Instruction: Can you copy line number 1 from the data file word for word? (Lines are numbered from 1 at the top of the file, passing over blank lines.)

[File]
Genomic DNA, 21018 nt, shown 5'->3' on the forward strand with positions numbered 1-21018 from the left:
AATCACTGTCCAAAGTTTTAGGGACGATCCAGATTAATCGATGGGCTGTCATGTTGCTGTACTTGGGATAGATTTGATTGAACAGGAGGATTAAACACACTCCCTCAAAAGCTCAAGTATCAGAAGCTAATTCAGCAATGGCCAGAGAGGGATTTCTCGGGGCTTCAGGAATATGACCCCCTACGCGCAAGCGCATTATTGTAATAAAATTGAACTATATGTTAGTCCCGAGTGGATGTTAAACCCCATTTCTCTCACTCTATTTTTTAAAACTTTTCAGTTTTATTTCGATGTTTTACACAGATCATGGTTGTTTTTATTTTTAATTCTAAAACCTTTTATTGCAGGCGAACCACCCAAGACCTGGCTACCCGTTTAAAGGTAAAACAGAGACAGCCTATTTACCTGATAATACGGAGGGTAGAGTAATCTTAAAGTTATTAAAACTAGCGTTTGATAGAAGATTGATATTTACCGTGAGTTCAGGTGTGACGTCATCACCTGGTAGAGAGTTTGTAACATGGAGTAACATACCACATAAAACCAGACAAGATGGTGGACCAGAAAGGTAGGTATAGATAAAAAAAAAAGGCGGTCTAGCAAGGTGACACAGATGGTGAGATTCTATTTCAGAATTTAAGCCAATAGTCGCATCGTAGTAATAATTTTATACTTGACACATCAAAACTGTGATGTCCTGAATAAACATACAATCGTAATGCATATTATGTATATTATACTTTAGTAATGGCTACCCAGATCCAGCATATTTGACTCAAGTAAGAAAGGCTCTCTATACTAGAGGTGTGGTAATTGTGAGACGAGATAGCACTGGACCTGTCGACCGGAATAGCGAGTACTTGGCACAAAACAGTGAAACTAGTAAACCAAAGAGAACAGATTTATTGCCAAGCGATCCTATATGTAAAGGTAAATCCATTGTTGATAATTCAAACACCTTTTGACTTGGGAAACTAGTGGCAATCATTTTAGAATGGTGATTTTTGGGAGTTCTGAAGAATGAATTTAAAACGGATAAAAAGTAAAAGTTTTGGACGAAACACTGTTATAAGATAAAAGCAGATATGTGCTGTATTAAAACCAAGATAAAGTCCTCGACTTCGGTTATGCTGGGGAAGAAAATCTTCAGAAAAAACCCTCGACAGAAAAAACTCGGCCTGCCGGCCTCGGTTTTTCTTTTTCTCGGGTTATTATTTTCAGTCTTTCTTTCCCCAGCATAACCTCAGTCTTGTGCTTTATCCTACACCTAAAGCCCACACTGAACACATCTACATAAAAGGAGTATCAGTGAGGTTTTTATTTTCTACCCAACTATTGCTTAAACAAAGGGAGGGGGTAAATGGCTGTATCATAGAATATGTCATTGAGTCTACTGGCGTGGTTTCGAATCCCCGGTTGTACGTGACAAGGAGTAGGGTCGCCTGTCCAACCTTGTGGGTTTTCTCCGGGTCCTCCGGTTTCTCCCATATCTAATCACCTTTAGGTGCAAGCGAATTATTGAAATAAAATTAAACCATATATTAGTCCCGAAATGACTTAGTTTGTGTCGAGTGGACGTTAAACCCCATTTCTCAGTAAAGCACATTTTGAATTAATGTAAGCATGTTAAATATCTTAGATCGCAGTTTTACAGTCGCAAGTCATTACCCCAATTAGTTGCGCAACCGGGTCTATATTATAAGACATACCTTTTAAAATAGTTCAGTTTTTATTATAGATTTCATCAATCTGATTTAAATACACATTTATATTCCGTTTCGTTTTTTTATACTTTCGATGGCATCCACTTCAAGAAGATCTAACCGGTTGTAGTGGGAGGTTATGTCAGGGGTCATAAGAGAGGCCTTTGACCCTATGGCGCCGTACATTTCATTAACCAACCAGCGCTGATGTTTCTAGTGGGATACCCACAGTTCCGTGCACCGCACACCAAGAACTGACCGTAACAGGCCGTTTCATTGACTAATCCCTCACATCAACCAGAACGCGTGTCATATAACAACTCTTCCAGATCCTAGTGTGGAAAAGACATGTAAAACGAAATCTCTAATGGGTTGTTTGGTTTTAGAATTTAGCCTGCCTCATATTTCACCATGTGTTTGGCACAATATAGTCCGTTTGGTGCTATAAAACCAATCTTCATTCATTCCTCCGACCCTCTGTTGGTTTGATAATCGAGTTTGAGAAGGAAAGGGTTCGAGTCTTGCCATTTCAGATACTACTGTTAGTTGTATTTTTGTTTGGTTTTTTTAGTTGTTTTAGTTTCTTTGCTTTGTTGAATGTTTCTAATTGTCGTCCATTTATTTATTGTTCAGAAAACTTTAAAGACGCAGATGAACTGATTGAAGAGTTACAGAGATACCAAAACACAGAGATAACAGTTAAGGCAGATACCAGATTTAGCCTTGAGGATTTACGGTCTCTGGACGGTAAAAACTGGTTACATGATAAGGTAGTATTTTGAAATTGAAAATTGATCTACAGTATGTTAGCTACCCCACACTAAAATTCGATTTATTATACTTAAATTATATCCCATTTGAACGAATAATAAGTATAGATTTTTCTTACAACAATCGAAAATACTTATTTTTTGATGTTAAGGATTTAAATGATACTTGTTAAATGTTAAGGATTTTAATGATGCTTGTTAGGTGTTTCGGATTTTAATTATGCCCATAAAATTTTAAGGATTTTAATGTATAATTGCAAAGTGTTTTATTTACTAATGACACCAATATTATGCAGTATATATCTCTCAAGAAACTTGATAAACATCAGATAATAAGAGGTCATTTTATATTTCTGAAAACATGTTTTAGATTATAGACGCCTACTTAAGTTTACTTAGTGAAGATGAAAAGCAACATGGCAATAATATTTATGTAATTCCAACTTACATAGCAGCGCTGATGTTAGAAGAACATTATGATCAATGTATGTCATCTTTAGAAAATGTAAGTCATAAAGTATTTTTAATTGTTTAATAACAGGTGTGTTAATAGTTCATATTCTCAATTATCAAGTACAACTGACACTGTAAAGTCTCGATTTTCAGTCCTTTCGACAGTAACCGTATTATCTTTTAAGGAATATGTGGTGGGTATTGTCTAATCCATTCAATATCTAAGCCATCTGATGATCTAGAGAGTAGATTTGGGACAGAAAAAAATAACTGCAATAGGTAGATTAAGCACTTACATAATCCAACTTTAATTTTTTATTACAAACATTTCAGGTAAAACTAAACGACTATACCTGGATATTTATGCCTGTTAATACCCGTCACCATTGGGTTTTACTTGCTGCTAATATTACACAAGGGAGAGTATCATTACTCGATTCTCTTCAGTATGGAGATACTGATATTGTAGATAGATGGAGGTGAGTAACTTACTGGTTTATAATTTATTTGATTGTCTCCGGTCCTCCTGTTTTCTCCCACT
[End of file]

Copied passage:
Genomic DNA, 21018 nt, shown 5'->3' on the forward strand with positions numbered 1-21018 from the left: